I need to catch up on Reverb 10, so here are December 1 - 5, all in one go. A note: I'm aiming for ~250 words per prompt. And Hugo will probably be on hold for a bit. (And I'm pretty sure I'll be sick of writing about myself by the time Reverb 10 is over, so I might move up my Hugo personal challenges to before I hit 25 prompts...) And I think this is a cute necklace:

Above, Apple Pendant Necklace by DorothyCheng, $80 on etsy

And I have no idea how to not spam anyone who doesn't want to read my writing, so... I guess I will be using jumps and only posting these with ... Things I Want Someone Rich To Buy Me, or fashion-y things, or something.

PROMPT FOR DECEMBER 1, 2010: One Word. Encapsulate the year 2010 in one word. Explain why you're choosing that word. Now, imagine it's one year from today, what would you like the word to be that captures 2011 for you?

Extrusion, the noun form of extrude, to squeeze or force out.

I would have chosen “crucible,” but I prefer using that word to describe my high school experience as a whole. The first and last time I used the word “extrude” was in my high school AP Environmental Science class, the day we had to bring in soil samples from home to compare the sand/silt/clay makeup of each neighborhood in the city. We extruded mud to determine the clay content. It was messy.

Today I had coffee with someone who said, “it seems like your true colors as an artist are about to show” and “you’re bored of school” and “drop out.” Funnily enough, this is the same person who suggested I try computer science because it would lead to a stable job. He asked if greatness is something I aspire to, if I think about mediocrity.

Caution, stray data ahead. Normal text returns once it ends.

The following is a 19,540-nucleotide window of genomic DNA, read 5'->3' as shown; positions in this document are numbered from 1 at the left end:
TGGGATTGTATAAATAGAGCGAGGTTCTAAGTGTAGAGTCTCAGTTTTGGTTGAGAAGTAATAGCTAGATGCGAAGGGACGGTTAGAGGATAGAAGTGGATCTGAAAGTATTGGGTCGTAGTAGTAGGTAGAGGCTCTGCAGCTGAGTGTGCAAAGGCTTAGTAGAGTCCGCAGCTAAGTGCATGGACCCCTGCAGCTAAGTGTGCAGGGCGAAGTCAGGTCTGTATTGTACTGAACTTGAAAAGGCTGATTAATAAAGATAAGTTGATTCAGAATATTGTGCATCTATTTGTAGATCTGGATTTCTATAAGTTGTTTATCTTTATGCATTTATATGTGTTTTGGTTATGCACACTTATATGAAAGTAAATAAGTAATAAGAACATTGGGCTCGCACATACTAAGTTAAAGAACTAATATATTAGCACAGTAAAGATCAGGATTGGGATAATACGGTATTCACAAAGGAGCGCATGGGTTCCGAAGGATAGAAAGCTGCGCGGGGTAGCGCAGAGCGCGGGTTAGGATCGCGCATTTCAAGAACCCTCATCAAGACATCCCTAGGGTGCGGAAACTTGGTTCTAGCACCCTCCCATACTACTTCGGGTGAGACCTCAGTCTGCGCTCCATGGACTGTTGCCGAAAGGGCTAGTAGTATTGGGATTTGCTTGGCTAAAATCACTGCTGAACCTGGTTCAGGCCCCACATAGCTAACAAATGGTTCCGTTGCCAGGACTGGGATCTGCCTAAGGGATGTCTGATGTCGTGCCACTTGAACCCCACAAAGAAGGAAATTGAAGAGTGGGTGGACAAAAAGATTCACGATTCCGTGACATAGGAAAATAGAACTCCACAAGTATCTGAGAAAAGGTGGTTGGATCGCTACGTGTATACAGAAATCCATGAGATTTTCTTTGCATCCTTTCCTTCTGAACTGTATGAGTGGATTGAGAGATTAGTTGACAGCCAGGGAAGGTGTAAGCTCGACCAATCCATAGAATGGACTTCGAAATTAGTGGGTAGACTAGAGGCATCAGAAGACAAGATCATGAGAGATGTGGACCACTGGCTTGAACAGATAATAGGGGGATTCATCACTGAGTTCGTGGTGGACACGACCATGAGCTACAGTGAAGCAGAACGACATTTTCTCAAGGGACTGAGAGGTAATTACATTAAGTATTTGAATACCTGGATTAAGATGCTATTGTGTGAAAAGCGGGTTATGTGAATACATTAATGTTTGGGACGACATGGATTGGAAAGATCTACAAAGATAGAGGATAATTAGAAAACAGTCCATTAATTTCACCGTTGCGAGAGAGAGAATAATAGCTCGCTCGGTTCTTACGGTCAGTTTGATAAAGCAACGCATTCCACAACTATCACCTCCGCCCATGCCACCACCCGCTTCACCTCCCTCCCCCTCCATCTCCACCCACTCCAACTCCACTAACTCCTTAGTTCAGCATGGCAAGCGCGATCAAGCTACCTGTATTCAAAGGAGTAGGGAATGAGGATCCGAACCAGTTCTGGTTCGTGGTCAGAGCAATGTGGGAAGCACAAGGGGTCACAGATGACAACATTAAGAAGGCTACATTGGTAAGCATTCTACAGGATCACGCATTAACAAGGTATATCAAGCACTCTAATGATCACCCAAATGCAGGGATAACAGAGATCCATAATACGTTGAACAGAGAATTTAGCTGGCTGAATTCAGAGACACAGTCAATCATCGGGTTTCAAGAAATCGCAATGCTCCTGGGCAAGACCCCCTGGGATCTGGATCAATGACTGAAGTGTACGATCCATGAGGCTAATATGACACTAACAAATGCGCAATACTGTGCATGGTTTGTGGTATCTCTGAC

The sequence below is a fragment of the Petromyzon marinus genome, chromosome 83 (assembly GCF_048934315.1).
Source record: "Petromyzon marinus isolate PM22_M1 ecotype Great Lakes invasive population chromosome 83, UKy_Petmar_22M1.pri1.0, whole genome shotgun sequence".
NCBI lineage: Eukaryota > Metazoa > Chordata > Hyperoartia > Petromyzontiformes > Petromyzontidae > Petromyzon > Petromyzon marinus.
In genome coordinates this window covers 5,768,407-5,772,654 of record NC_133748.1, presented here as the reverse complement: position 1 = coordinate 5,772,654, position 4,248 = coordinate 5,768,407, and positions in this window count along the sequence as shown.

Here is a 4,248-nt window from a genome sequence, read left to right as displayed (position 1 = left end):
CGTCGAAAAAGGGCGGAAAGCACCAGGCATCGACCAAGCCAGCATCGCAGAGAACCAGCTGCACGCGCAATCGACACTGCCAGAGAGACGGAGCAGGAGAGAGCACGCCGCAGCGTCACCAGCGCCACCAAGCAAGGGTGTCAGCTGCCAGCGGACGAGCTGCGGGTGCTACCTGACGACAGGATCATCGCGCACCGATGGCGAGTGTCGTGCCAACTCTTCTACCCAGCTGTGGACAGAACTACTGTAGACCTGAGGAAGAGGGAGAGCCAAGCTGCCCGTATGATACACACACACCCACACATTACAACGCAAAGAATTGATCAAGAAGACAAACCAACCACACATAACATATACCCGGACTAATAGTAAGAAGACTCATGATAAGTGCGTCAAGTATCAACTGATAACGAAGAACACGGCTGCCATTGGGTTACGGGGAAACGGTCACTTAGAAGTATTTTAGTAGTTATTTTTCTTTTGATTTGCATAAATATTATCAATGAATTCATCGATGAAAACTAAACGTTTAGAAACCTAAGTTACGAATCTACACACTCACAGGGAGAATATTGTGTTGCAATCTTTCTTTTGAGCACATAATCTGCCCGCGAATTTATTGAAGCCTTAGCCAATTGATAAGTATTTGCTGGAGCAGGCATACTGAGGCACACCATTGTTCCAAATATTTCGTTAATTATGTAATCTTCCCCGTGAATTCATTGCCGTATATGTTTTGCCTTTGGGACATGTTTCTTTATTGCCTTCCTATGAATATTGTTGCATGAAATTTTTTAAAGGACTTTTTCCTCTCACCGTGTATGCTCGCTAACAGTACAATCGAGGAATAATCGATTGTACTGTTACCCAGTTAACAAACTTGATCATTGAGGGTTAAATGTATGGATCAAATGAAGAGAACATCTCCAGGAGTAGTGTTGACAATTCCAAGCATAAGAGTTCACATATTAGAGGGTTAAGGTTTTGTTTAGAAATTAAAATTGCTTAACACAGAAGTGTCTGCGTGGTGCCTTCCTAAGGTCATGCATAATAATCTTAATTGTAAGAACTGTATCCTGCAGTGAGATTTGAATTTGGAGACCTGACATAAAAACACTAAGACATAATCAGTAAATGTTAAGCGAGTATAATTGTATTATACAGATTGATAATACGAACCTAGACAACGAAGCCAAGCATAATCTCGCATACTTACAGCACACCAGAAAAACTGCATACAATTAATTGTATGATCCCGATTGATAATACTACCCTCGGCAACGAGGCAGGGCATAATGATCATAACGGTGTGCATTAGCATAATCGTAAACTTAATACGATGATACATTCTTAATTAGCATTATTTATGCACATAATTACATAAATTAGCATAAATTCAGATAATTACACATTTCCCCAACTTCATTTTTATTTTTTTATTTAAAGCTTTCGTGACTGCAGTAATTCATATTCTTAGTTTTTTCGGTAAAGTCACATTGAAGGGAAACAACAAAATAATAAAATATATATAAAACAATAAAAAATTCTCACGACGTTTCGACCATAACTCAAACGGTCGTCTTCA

“You don’t think your friends are ordinary?”
“I think they’re extraordinary.”

Today I also had lunch with the first person I have come across in college who feels the same way I do about – about college and work and, well, life. I am convinced that the crazies find each other, and that the Universe is conspiring to help us.

Extrude, to squeeze or force out. I am done de-shitting myself (which, incidentally, means about the same thing as shitting myself). The bullshit has been squeezed out. I am done with apple-picking now.

I am lactose-intolerant, but there is one kind of cheese I can still stomach.

The word for 2011 is "illumination."


PROMPT FOR DECEMBER 2, 2010: Writing. What do you do each day that doesn't contribute to your writing -- and can you eliminate it?

I don’t like this prompt because I think that being alive (or just existing) is the greatest contribution to a writer’s writing. To your internal narration. (The one that goes, “She paused at her keyboard, tensed, silently poised for the right word to drift by for her to snatch out of the air like a lazy fly.”) Everything you experience is fodder for word vomit, and frankly, I don’t think eliminating your existence is the best way to go about becoming a more prolific writer. In fact, I’m pretty sure you’ll kill yourself trying. (Ho-ho, this one’s a keeper.)

I know so much about writing, I should just write a book about it. It will be one page long. It will say this:
On the other hand. I think I should probably stop reading people I don’t love, because there are so many writers out there that I don’t need to waste my time on bad ones. I should be filling my head with the words of people I admire. Whose voices I want as overtones of my own, whose rhythms and word choices and sentence structures leave me mentally breathless, and whose genius stealthily infiltrates my mind. (But you can infiltrate me any time, Joseph Gordon-Levitt.)

And I should really have more first experiences. On a regular basis. Because I should write what I know. And I have a brilliant idea. I’ll call it “research.”


PROMPT FOR DECEMBER 3, 2010: Moment. Pick one moment during which you felt most alive this year. Describe it in vivid detail (texture, smells, voices, noises, colors).

It feels like cheating to resist two prompts in a row, but if you ask me, (oh, look! You are asking me!), in those moments you are most alive, you don’t stop to file away the exact way the light is falling or to catalogue the color of the undersides of your eyelids as they flutter shut, because you are far too occupied with feeling the Right Now.